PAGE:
Wednesday, January 6, 2016

Starting a Commercial Nursery Business Using Soil Blocks and Soil Block Makers

Introduction to the Soil Block Nursery Transition...
Here is a series of questions and answers from a recent consulting gig for Penobscot Potting Shed, Maine.  Many of you are coming here in search of "How-To" information on starting or converting your nursery, greenhouse, or farm into a soil block seedling, transplant, and propagation business and commercial enterprise.  Read here how one Maine farmer turned a vegetable seedling start-up business into a full blown soil block nursery business using these strategies.  Enjoy!
But first, a little about them. We are a small family run organic nursery business. There are three of us, myself (Andy), Tania and Tobin (4 years old). Tania and I met in South Korea teaching English and when Tobin was 6 months old we decided it was time to move along and settle in Maine to have a small farm. We quickly decided to change our plan a little and focus on being an organic propagation nursery. We got certified organic last year, our first year, and sold a few thousand plants. But mostly worked on infrastructure. Everything we grow is organic and we are focusing on heirloom and open-pollinated vegetables, flowers and herbs and also native plants grown from seed. Last year we were accepted into the MOFGA Journey Persons program. It is a two year program. A part of that program is the education/mentor program for which MOFGA provides a small stipend. They insisted our first year be with a local farmer, but agreed that this year we could broaden our range since nobody locally was doing quite what we are trying to do. So we contacted you.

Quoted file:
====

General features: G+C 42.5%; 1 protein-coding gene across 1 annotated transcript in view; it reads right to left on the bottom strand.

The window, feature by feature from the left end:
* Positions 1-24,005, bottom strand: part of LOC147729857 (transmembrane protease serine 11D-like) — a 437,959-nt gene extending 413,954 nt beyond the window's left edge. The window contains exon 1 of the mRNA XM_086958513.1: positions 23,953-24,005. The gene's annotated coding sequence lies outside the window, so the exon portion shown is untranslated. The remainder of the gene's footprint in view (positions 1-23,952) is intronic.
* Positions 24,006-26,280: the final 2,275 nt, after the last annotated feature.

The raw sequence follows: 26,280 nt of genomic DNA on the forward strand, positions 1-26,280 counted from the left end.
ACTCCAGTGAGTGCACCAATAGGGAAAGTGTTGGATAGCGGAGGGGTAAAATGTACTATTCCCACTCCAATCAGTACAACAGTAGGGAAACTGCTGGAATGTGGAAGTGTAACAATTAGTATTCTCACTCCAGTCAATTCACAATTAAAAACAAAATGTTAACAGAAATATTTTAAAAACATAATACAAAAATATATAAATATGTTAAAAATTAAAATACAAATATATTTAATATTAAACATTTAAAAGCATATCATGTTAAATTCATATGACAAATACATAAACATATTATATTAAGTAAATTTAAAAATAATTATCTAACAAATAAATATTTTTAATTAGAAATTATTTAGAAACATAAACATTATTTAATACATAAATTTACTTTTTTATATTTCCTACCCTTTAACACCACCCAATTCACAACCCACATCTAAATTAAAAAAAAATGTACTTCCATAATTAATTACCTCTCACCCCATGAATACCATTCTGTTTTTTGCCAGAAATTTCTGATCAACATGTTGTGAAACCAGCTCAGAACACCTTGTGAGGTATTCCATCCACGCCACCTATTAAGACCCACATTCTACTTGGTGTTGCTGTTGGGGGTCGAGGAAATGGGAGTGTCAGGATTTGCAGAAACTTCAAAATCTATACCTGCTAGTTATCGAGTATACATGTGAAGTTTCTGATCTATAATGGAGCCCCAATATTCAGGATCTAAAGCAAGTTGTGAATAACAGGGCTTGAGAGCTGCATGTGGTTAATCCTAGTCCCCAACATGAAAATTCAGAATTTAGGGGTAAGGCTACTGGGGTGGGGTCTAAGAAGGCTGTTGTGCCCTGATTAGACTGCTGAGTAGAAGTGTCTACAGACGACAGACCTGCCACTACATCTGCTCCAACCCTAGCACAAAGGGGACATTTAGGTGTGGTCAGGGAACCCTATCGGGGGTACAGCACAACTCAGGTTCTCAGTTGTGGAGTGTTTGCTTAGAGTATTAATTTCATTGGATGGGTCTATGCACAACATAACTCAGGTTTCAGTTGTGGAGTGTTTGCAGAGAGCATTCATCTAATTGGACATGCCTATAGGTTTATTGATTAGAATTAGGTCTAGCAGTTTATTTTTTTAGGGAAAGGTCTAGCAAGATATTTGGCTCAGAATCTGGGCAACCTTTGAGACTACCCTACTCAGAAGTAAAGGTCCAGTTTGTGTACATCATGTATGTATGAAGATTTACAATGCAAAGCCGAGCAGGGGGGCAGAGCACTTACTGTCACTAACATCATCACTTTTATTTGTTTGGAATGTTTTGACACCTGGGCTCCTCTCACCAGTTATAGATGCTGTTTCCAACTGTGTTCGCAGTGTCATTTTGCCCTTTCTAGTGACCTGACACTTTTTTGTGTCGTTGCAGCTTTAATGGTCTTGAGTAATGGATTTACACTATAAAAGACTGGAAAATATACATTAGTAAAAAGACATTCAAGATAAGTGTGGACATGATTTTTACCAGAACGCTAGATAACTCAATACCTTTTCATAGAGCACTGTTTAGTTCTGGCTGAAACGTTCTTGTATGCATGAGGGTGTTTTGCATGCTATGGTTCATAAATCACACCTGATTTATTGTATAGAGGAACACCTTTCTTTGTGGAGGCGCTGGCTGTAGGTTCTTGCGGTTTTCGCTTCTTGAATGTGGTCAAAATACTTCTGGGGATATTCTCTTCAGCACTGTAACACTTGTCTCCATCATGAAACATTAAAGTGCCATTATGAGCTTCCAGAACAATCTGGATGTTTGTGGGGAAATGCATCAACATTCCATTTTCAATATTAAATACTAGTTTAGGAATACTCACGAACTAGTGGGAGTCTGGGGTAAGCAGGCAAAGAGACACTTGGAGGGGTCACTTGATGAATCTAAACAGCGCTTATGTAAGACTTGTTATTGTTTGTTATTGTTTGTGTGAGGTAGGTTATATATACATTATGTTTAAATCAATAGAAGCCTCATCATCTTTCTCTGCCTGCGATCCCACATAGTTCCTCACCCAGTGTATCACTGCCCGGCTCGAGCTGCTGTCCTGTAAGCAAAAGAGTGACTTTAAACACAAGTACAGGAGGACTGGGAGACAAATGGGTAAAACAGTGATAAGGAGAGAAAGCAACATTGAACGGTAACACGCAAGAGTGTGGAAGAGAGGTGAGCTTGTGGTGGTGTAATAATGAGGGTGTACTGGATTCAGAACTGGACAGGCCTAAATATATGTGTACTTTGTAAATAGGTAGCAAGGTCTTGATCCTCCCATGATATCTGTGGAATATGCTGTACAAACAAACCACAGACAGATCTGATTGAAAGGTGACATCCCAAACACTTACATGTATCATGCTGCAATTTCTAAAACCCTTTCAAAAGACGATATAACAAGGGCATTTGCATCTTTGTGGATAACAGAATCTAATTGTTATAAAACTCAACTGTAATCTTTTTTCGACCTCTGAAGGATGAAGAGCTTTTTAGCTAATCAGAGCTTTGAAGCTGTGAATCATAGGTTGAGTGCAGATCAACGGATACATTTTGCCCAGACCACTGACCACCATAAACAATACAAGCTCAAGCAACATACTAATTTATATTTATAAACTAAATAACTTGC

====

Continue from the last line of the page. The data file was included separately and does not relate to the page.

A little about our nursery. We live on just under 3 acres. That is part of what directed us to being a propagation nursery instead of a farm- lack of land base. We currently have two 19x48 foot single layer poly greenhouses with benches we grow plants out in. One is finished and up now (under heaps of snow!) with wire benches we salvaged from an older nursery down the road. The other has its frame up but we are awaiting spring to put plastic on and will probably build wooden benches. We also have one 21x28 double layer inflated greenhouse in our driveway. This will be a heated house (propane heater still to be installed this winter but onsite) that we will start plants in and then hope to transition to a growing/retail space come spring/summer. We begin seeds indoors on "metro-shelves" and move them out to the heated house. We also use the metro-shelves as display carts that we supply to our wholesale customers at natural food stores, etc. We also start native seeds from seed in potting blocks and then plant them out into the field to grow our for the year and dig them up the following spring for potting up into Cowpots.
A little about our goals as a business. Currently Andy works off farm full time. The end goal is to support our family with our nursery.